Renewables 2010 Global Status Report
The Renewables 2010 Global Status Report provides an integrated perspective on the global renewable energy situation. Since the first Global Status Report was produced in 2005, the analysis has become the most frequently referenced report on renewable energy business and policy, serving a wide range of audiences from investors and government decision makers to students, project developers, researchers, and industrial manufacturers. It provides testimony of the undeterred growth of electricity, heat, and fuel production capacities from renewable energy sources, including solar PV, wind power, solar hot water/heating, biofuels, hydropower, and geothermal.
The Renewable Energy Policy Network for the 21st Century (REN21), a global policy network that provides a forum for international leadership on renewable energy, produced the report in collaboration with a global network of research partners. Worldwatch Senior Fellows Janet Sawin and Eric Martinot served as the report's lead authors.
- For the second year in a row, in both the United States and Europe, more renewable power capacity was added than conventional power capacity (coal, gas, nuclear). Renewables accounted for 60 percent of newly installed power capacity in Europe in 2009, and nearly 20 percent of annual power production.
- China added 37 GW of renewable power capacity, more than any other country in the world, to reach 226 GW of total renewables capacity. Globally, nearly 80 GW of renewable capacity was added, including 31 GW of hydro and 48 GW of non-hydro capacity.
- Wind power additions reached a record high of 38 GW. China was the top market, with 13.8 GW added, representing more than one-third of the world market — up from just a 2 percent market share in 2004. The United States was second, with 10 GW added. The share of wind power generation in several countries reached record highs, including 6.5 percent in Germany and 14 percent in Spain.
- Solar PV additions reached a record high of 7 GW. Germany was the top market, with 3.8 GW added, or more than half the global market. Other large markets were Italy, Japan, the United States, Czech Republic, and Belgium. Spain, the world leader in 2008, saw installations plunge to a low level in 2009 after a policy cap was exceeded.
- Many countries saw record biomass use. Notable was Sweden, where biomass accounted for a larger share of energy supply than oil for the first time.
- Biofuels production contributed the energy equivalent of 5 percent of world gasoline output.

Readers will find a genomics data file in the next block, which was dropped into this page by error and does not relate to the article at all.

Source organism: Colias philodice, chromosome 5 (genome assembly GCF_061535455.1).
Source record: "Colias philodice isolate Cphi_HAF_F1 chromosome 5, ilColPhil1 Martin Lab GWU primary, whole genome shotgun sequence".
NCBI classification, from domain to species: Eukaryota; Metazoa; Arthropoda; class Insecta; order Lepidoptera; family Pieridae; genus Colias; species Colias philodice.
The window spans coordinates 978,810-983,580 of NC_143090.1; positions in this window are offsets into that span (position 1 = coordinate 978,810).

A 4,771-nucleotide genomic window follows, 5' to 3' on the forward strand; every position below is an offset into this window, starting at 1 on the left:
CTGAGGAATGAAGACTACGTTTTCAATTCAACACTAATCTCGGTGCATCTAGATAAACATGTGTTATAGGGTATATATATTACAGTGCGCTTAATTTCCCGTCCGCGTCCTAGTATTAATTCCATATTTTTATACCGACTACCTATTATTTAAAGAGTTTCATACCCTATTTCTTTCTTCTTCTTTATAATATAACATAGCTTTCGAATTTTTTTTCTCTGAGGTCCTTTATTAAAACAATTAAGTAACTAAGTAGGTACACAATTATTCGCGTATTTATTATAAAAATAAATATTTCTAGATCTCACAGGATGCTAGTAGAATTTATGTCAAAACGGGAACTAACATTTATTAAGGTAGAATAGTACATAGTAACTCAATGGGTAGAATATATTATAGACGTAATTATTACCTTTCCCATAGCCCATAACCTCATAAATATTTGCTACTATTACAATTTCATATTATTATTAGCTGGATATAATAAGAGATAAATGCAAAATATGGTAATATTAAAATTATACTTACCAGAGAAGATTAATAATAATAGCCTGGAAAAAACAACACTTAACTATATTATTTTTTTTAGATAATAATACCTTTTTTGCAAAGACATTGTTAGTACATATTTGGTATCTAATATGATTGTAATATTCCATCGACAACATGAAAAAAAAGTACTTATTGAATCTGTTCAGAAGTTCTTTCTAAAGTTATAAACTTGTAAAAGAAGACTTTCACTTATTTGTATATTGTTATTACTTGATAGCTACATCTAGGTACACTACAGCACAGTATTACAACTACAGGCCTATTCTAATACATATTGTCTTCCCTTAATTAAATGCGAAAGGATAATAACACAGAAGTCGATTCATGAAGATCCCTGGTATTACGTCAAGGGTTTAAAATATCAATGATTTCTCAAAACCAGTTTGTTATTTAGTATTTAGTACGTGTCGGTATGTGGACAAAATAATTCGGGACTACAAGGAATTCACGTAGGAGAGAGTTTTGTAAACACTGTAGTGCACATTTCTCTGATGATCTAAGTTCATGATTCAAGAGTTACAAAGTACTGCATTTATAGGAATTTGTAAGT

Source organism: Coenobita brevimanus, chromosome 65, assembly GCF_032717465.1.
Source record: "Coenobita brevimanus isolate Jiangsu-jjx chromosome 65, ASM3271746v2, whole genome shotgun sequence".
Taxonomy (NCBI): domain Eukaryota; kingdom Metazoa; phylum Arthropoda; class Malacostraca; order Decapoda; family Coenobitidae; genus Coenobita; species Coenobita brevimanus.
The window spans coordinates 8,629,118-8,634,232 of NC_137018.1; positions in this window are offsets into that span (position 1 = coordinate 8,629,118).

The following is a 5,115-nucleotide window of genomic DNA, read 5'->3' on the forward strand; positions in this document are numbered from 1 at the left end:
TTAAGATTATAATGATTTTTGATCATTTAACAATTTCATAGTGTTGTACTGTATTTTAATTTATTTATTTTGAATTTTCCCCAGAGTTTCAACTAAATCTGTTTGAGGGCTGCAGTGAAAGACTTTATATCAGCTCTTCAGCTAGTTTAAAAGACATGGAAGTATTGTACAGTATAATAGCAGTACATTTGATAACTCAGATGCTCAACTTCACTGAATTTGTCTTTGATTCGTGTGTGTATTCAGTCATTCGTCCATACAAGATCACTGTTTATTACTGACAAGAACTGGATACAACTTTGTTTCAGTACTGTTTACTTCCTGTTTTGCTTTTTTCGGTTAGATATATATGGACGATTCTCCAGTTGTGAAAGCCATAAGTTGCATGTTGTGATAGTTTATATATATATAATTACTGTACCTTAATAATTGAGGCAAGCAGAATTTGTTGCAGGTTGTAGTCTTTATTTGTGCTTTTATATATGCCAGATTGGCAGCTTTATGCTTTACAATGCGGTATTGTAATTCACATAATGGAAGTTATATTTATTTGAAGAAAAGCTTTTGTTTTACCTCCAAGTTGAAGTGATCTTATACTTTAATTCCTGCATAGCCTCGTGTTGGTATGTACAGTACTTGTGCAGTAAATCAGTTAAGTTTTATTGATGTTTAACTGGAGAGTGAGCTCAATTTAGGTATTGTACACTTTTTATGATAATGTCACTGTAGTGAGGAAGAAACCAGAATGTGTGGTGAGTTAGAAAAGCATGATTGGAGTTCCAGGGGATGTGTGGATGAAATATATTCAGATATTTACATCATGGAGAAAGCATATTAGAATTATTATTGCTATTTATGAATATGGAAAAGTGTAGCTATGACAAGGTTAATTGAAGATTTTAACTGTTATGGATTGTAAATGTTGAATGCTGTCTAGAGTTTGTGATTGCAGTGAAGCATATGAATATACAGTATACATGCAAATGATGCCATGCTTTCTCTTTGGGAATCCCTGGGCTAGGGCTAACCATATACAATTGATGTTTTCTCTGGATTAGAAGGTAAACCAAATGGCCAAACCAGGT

- Almost all renewable energy industries experienced manufacturing growth in 2009, despite the continuing global economic crisis, although many capital expansion plans were scaled back or postponed. Impaired access to equity markets, difficulty in obtaining finance, and industry consolidations negatively affected almost all companies.
- Nearly 11 GW of solar PV was produced, a 50-percent increase over 2008. First Solar (USA) became the first firm ever to produce over 1 GW in a single year. Major crystalline module price declines took place, by 50–60 percent by some estimates, from highs of $3.50 per watt in 2008 to lows approaching $2 per watt.
- Wind power received more than 60 percent of utilityscale renewables investment in 2009 (excluding small projects), due mostly to rapid expansion in China.
- Investment totals in utility-scale solar PV declined relative to 2008, partly an artifact of large drops in the costs of solar PV. However, this decline was offset by record investment in small-scale (rooftop) solar PV projects.
- Investment in new biofuels plants declined from 2008 rates, as corn ethanol production capacity was not fully utilized in the United States and several firms went bankrupt. The Brazilian sugar ethanol industry likewise faced economic troubles, with no growth despite ongoing expansion plans. Europe faced similar softening in biodiesel, with low production capacity utilization.
- "Green stimulus" efforts since late-2008 by many of the world's major economies totaled close to $200 billion, although most stimulus was slow to start and less than 10 percent of green stimulus funds was spent during 2009.
REN21 is a global policy network in which ideas are shared and action is encouraged to promote renewable energy. REN21 provides a forum for leadership and exchange in international policy processes. It bolsters appropriate policies that increase the wise use of renewable energies in developing and industrialized economies. Open to a wide variety of dedicated stakeholders, REN21 connects governments, international institutions, nongovernmental organizations, industry associations, and other partnerships and initiatives.
Linking actors from the energy, development, and environment communities, REN21 leverages their successes and strengthens their influence for the rapid expansion of renewable energy worldwide.
See www.ren21.net for more information.